For example, this year in the UK, a full week of initiatives is planned, running from September 30 to October 6. Details, along with useful facts about eggs can be found at: britisheggweek.com.

Poultry companies’ finance departments must 'report the war'

      Paul Fox, CEO of O.K. Foods, speaks about the role of accounting departments at the USPOULTRY Financial Management Seminar.
    Poultry companies should take a few lessons from history and realize the importance of "reporting the war" to the people fighting on their side, Paul Fox, CEO of O.K. Foods said June 24 at the USPOULTRY Financial Management Seminar. He related this principal of accountability for poultry producers by saying the Trojan War and Civil War were both lost after the Trojans and the Confederates accepted a rosy picture of the situation and were caught with their guards down.
    "There are those who fight the war, and those who report the war. The finance and accounting teams report the war, while everyone else is fighting it. The fighters are executing battle plans that were created within the organization, based on that organization's understanding of the year they are operating in," Fox said.
    A finance team's role of reporting the war is critical, as the team creates the very basics of understanding that ultimately correct the battlefield for a poultry company. Good planning and effective execution are both dependent on a strong finance and accounting team, Fox said.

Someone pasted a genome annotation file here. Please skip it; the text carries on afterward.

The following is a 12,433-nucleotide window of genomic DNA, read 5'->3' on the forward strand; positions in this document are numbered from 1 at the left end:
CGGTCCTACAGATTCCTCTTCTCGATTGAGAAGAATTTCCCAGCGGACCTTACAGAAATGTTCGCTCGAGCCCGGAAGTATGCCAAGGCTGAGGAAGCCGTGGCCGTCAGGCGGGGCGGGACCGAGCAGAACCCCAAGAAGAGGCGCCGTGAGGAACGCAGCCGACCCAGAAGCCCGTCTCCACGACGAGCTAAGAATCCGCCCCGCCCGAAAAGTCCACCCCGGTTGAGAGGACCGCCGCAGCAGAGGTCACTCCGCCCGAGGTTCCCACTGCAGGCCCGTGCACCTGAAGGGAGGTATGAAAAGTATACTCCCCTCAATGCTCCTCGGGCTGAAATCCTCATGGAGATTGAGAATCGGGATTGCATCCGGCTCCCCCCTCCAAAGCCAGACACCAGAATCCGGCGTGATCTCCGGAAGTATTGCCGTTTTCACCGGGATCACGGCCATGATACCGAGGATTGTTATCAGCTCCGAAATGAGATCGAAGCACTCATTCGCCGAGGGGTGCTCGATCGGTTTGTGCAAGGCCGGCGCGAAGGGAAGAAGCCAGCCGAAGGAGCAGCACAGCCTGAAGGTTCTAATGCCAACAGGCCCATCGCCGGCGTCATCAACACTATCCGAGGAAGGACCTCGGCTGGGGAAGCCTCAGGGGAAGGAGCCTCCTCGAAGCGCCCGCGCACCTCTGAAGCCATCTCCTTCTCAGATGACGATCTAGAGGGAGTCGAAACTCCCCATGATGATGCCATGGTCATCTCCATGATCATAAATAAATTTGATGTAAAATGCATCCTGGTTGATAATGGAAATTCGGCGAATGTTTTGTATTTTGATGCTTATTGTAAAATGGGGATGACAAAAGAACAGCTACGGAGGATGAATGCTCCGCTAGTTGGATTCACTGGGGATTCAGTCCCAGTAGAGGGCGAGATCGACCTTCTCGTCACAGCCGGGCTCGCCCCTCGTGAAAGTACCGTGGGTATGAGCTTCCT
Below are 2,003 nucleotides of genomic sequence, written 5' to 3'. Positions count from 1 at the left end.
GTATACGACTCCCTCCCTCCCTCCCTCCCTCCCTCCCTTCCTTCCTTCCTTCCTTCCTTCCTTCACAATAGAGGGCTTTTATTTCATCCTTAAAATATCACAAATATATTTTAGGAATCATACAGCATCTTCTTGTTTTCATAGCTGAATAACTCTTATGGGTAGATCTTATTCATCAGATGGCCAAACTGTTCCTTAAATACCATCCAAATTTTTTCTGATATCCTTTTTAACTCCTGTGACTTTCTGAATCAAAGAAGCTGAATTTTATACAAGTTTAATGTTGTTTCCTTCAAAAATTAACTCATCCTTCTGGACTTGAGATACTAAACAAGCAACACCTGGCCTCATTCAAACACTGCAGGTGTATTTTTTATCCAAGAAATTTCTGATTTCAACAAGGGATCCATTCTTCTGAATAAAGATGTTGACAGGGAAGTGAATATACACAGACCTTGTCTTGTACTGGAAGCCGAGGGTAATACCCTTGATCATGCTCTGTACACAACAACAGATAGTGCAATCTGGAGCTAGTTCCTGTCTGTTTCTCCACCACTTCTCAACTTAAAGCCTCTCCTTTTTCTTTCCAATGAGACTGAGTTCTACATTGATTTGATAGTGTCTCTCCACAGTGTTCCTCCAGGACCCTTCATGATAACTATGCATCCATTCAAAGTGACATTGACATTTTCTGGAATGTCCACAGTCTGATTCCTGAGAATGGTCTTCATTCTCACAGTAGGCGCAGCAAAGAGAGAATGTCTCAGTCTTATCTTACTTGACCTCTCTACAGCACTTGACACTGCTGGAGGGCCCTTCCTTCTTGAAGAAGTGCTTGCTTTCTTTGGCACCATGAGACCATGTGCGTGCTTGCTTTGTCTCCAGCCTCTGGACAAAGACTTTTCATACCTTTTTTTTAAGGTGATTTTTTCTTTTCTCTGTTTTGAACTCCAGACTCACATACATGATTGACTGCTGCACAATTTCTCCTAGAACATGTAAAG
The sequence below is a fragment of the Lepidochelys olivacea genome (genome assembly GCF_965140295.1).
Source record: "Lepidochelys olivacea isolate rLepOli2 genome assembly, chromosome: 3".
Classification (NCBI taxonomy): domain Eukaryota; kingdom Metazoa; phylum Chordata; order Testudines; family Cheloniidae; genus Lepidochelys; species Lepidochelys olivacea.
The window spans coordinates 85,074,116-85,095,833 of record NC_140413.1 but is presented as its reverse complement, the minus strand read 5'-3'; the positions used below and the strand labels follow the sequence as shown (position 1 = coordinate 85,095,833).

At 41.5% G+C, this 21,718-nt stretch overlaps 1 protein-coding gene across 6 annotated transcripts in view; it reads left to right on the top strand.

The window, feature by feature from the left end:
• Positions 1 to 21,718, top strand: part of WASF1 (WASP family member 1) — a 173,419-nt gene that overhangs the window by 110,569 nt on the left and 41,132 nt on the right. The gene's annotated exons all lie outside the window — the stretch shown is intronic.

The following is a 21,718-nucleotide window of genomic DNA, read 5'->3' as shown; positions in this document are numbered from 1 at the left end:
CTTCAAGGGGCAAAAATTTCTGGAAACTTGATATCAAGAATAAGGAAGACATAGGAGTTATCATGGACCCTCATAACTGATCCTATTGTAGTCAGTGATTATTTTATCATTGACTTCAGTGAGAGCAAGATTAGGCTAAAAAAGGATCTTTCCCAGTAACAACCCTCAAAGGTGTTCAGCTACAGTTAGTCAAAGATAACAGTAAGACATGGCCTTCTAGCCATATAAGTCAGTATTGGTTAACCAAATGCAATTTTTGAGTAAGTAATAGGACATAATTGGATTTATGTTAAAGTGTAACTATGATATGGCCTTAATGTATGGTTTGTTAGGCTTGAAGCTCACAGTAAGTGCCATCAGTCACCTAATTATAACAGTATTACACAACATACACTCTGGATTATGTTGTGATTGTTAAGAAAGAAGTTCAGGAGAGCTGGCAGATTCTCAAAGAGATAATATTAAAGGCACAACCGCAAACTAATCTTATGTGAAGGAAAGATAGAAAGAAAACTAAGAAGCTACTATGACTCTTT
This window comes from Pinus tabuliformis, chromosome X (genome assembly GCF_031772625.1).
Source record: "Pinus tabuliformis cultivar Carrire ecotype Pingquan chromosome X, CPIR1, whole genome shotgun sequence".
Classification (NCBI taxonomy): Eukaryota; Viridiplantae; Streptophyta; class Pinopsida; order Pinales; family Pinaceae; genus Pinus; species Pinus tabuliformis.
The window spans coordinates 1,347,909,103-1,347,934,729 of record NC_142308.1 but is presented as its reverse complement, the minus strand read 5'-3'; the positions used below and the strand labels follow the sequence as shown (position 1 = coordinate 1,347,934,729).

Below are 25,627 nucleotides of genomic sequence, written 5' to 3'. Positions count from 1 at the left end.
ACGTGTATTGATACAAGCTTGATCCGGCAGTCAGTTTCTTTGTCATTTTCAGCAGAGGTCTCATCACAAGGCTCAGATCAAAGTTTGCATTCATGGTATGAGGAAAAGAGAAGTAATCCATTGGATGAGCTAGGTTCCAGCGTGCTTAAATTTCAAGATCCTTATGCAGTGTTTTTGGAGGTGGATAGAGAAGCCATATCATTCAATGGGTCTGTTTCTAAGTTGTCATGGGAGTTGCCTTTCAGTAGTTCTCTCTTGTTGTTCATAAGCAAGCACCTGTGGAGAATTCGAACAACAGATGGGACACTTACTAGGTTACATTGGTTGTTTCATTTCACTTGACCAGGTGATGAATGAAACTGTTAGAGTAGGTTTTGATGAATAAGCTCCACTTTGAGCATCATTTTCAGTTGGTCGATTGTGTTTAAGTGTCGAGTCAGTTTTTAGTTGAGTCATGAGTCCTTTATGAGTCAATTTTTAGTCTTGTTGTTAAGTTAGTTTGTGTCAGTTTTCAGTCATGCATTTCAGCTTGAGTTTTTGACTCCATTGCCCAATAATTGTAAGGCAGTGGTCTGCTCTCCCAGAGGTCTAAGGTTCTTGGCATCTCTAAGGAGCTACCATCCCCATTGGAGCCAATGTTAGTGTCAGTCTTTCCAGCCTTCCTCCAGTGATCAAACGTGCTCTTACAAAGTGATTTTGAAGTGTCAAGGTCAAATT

Fox cited an example of when O.K. Foods knew they needed to improve the deboning process at one facility. The company was able to make the needed adjustments because it had a thorough and detailed accounting of the processing performance.
    He also related a story of another longtime processor who accepted an upbeat picture of the company's financial situation, when in fact it was severely struggling. He did not name that company, but he said it was no longer in existence as a result of poor war reporting.
    While the truth about a bleak financial situation may be difficult for companies to accept, Fox paraphrased C.S. Lewis, saying, "If you seek truth, you may find comfort in the end."
    Fox added that finance and accounting personnel not only need to tell their side to those in the battlefield, but also seek to learn from those on the front lines.
    "Make sure you get out of the office from time to time," he said. "It's not enough to have math skills in order to be able to do your job. You have to have a first-hand sense for what the numbers actually represent."

Asia will drive growth for poultry industry

    “In the last 40 years, developed countries were the drivers of growth,” said Osler Desouzart, consultant, OD Consulting. “The world is changing, and it is changing towards Asia." He stated that, in the past, the hope of Brazilians was to export to the EU and Japan; now it will be Asia. Desouzart, who spoke at the USA Poultry & Egg Export Council’s annual meeting in Williamsburg, Va., said that poultry imports in Asia and the Pacific Rim will grow, and imports in the EU will decrease.
    Income fuels consumption
    Rising standards of living result in the consumption of more animal products, according to Desouzart. “More money in pockets means more meat in the diet,” he said.
    Developing countries will be the drivers of growth because of increasing populations and incomes. Desouzart expects that 77 percent of the increase in world poultry production will come in developing countries. He said that poultry production in Asia will grow but not fast enough to keep up with consumption.
    Importance of water